The Seattle Mariners and Oakland Athletics will open next season in Japan with a two-game series at the Tokyo Dome on March 28 and 29 the commissioner's office announced on Wednesday. The teams will also play two yet-to-be scheduled exhibition games during the trip.
The teams will leave their spring training homes in Arizona on March 22 and return to Arizona on March 30.
Seattle and Oakland had been scheduled to play there in March 2003, but the series was scrapped because of the threat of war in Iraq. The A's will be the home team in both games this time around.
And the series could feature a pair of Japanese stars if Matsui -- who is a free agent -- decides to return to Oakland, along with Suzuki.
"I think the fans in Japan are really looking forward to it. There's a lot of Major League Baseball fans over there, and with what happened in March with the earthquake, it's even more encouraging to be able to watch the games live in person," Matsui said through an interpreter. "Obviously I don't know if I'm going to be there."
After Wednesday night's season finale, Suzuki declined to go in depth about the games in Japan.
"We just heard about that today. It's hard to think about how to look forward to that because we just finished our season now and we have a lot of time till that day so you want to prepare," Suzuki said through his interpreter. "I'm not ready to say anything about Japan at this point."
Asked if the games would potentially lead the A's to make a stronger push to re-sign him, Matsui was realistic about the possible reaction in Japan.
"I think there's going to be a lot of fans who would look forward to that kind of matchup -- Ichiro vs. Matsui," he said.
MLB and the players' association said the series will be dedicated to assisting rebuilding in Japan following this year's earthquake.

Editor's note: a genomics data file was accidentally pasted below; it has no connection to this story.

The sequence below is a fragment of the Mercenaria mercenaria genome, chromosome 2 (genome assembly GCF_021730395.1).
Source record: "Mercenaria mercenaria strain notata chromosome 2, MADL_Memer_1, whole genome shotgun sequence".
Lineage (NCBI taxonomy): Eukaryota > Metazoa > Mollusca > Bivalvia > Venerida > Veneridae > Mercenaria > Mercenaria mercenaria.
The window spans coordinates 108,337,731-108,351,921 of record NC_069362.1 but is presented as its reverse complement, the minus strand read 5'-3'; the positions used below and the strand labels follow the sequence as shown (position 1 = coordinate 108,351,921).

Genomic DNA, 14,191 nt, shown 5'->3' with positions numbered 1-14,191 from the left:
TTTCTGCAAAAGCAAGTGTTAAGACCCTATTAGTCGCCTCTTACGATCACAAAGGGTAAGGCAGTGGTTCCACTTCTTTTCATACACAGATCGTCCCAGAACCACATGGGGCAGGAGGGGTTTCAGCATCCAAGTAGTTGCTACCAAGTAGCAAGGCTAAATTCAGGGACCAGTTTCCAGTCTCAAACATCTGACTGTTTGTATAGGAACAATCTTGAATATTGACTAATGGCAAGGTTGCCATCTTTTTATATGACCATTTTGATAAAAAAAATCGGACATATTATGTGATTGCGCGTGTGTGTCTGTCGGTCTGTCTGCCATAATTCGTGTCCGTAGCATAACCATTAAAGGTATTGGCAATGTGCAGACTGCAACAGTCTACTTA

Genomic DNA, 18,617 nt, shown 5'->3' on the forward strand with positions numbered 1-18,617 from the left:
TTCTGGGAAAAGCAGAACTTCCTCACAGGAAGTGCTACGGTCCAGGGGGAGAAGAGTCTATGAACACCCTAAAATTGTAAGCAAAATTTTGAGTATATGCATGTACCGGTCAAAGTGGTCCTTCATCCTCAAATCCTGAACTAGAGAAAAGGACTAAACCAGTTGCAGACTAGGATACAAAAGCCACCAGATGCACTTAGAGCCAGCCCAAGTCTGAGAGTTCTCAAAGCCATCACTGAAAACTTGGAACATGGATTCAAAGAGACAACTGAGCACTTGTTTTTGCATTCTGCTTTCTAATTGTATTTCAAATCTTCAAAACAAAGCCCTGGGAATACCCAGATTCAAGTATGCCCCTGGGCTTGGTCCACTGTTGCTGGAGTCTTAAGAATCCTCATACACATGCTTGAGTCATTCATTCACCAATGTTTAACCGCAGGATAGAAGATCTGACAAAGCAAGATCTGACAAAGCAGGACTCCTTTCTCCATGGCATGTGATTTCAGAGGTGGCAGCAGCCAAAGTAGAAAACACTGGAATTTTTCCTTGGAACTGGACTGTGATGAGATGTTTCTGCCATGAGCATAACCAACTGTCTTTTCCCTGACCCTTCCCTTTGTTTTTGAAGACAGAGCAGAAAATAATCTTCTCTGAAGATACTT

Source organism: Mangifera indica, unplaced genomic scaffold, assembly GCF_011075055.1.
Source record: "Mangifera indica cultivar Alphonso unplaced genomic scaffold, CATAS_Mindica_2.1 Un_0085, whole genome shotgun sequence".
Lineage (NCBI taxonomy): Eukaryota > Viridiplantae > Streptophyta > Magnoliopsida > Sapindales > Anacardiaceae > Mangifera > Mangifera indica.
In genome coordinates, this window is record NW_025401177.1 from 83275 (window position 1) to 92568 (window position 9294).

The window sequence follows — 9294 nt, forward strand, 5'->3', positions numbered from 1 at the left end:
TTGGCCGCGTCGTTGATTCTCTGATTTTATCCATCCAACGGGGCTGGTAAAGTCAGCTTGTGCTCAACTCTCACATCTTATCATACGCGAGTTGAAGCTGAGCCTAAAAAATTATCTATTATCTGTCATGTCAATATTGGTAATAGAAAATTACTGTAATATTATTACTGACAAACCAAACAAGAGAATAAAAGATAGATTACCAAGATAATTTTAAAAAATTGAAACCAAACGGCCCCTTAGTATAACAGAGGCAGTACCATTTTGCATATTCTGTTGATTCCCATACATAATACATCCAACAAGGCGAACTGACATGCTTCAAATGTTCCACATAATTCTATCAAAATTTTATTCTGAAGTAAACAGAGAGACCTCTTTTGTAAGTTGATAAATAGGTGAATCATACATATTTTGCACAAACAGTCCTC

The Mariners were first briefed about the trip a week ago. Seattle player representative Chris Gimenez said there were a few concerns raised, but for the most part everyone was supportive of the chance to visit Japan.
"I love it. Personally I think it's a great opportunity," Gimenez said. "I don't know how many other opportunities I'll have to go to Japan and for us to be doing it for a charitable cause is always another good thing."
The one oddity with the trip is that both teams will return to Arizona for more of spring training when they return on March 30. The Mariners and A's play on April 6 in Oakland in the previously scheduled season opener.
The two games in Japan will come out of Oakland's home schedule. The Mariners and A's will now have off days on April 8 and July 5.
"That'll be more travel than I've ever experienced in a short amount of time," Seattle second baseman Dustin Ackley said. "Definitely trying to get your rest after those plane flights and coming back will probably be harder with the spring training games and the season about to start. It'll be a challenge."
For Bob Melvin, it brings him full circle. He was the Mariners' manager back in 2003 and was disappointed when the trip was scrapped at the last minute.
"I want them to look forward and enjoy the experience. You don't often get to do something like that," Melvin said. "I hope some of what baseball, the way it's played in Japan, the attitude rubs off on our guys because I know that Japanese players take it very seriously and baseball fields are sacred ground there and respect the game very much and I'd like our guys to be a part of that and feel it first hand."